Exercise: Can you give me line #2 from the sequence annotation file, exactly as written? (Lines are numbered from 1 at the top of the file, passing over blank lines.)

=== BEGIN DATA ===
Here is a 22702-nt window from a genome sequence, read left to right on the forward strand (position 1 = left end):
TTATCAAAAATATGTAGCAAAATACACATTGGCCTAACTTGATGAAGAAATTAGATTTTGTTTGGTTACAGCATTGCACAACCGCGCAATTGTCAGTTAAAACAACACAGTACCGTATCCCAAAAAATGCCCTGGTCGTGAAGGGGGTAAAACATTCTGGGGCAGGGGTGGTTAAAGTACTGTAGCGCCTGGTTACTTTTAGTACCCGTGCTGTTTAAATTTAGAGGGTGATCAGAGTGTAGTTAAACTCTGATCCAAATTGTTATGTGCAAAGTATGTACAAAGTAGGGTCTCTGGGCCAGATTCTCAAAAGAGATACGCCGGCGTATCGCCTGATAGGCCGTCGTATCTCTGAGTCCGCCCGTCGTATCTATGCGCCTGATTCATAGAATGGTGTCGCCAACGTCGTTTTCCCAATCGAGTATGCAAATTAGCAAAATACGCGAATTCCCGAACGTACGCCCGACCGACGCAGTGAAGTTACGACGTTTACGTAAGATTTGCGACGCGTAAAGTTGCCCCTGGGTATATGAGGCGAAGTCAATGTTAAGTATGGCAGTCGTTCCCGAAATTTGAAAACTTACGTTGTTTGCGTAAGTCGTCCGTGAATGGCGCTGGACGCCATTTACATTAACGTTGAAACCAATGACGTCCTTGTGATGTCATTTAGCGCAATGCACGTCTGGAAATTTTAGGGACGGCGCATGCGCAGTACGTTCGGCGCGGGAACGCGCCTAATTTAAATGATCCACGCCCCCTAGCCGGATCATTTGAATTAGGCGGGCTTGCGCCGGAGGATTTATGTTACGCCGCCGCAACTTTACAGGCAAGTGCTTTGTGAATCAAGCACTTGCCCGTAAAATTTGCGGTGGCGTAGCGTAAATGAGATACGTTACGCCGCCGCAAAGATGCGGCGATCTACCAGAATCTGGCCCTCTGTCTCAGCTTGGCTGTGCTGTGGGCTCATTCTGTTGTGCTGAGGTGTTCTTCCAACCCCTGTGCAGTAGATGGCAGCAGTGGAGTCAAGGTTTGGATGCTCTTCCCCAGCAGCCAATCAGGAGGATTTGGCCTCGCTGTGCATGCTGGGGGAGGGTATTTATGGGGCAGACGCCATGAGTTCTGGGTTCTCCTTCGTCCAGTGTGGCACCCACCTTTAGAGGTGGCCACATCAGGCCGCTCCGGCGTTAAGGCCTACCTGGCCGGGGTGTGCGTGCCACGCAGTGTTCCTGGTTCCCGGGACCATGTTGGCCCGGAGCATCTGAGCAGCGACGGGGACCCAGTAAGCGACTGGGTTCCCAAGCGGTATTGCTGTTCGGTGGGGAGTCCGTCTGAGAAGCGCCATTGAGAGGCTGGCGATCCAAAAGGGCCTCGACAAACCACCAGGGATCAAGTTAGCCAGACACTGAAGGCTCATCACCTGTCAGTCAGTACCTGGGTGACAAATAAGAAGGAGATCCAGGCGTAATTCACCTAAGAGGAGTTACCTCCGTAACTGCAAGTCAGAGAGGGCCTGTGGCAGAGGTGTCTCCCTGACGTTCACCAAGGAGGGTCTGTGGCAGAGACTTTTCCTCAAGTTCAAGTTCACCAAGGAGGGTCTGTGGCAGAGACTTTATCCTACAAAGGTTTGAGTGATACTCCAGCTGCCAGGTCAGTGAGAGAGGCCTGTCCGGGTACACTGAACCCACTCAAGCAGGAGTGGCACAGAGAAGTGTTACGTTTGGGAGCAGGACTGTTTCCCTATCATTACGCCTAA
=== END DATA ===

TTATCAAAAATATGTAGCAAAATACACATTGGCCTAACTTGATGAAGAAATTAGATTTTGTTTGGTTACAGCATTGCACAACCGCGCAATTGTCAGTTAAAACAACACAGTACCGTATCCCAAAAAATGCCCTGGTCGTGAAGGGGGTAAAACATTCTGGGGCAGGGGTGGTTAAAGTACTGTAGCGCCTGGTTACTTTTAGTACCCGTGCTGTTTAAATTTAGAGGGTGATCAGAGTGTAGTTAAACTCTGATCCAAATTGTTATGTGCAAAGTATGTACAAAGTAGGGTCTCTGGGCCAGATTCTCAAAAGAGATACGCCGGCGTATCGCCTGATAGGCCGTCGTATCTCTGAGTCCGCCCGTCGTATCTATGCGCCTGATTCATAGAATGGTGTCGCCAACGTCGTTTTCCCAATCGAGTATGCAAATTAGCAAAATACGCGAATTCCCGAACGTACGCCCGACCGACGCAGTGAAGTTACGACGTTTACGTAAGATTTGCGACGCGTAAAGTTGCCCCTGGGTATATGAGGCGAAGTCAATGTTAAGTATGGCAGTCGTTCCCGAAATTTGAAAACTTACGTTGTTTGCGTAAGTCGTCCGTGAATGGCGCTGGACGCCATTTACATTAACGTTGAAACCAATGACGTCCTTGTGATGTCATTTAGCGCAATGCACGTCTGGAAATTTTAGGGACGGCGCATGCGCAGTACGTTCGGCGCGGGAACGCGCCTAATTTAAATGATCCACGCCCCCTAGCCGGATCATTTGAATTAGGCGGGCTTGCGCCGGAGGATTTATGTTACGCCGCCGCAACTTTACAGGCAAGTGCTTTGTGAATCAAGCACTTGCCCGTAAAATTTGCGGTGGCGTAGCGTAAATGAGATACGTTACGCCGCCGCAAAGATGCGGCGATCTACCAGAATCTGGCCCTCTGTCTCAGCTTGGCTGTGCTGTGGGCTCATTCTGTTGTGCTGAGGTGTTCTTCCAACCCCTGTGCAGTAGATGGCAGCAGTGGAGTCAAGGTTTGGATGCTCTTCCCCAGCAGCCAATCAGGAGGATTTGGCCTCGCTGTGCATGCTGGGGGAGGGTATTTATGGGGCAGACGCCATGAGTTCTGGGTTCTCCTTCGTCCAGTGTGGCACCCACCTTTAGAGGTGGCCACATCAGGCCGCTCCGGCGTTAAGGCCTACCTGGCCGGGGTGTGCGTGCCACGCAGTGTTCCTGGTTCCCGGGACCATGTTGGCCCGGAGCATCTGAGCAGCGACGGGGACCCAGTAAGCGACTGGGTTCCCAAGCGGTATTGCTGTTCGGTGGGGAGTCCGTCTGAGAAGCGCCATTGAGAGGCTGGCGATCCAAAAGGGCCTCGACAAACCACCAGGGATCAAGTTAGCCAGACACTGAAGGCTCATCACCTGTCAGTCAGTACCTGGGTGACAAATAAGAAGGAGATCCAGGCGTAATTCACCTAAGAGGAGTTACCTCCGTAACTGCAAGTCAGAGAGGGCCTGTGGCAGAGGTGTCTCCCTGACGTTCACCAAGGAGGGTCTGTGGCAGAGACTTTTCCTCAAGTTCAAGTTCACCAAGGAGGGTCTGTGGCAGAGACTTTATCCTACAAAGGTTTGAGTGATACTCCAGCTGCCAGGTCAGTGAGAGAGGCCTGTCCGGGTACACTGAACCCACTCAAGCAGGAGTGGCACAGAGAAGTGTTACGTTTGGGAGCAGGACTGTTTCCCTATCATTACGCCTAA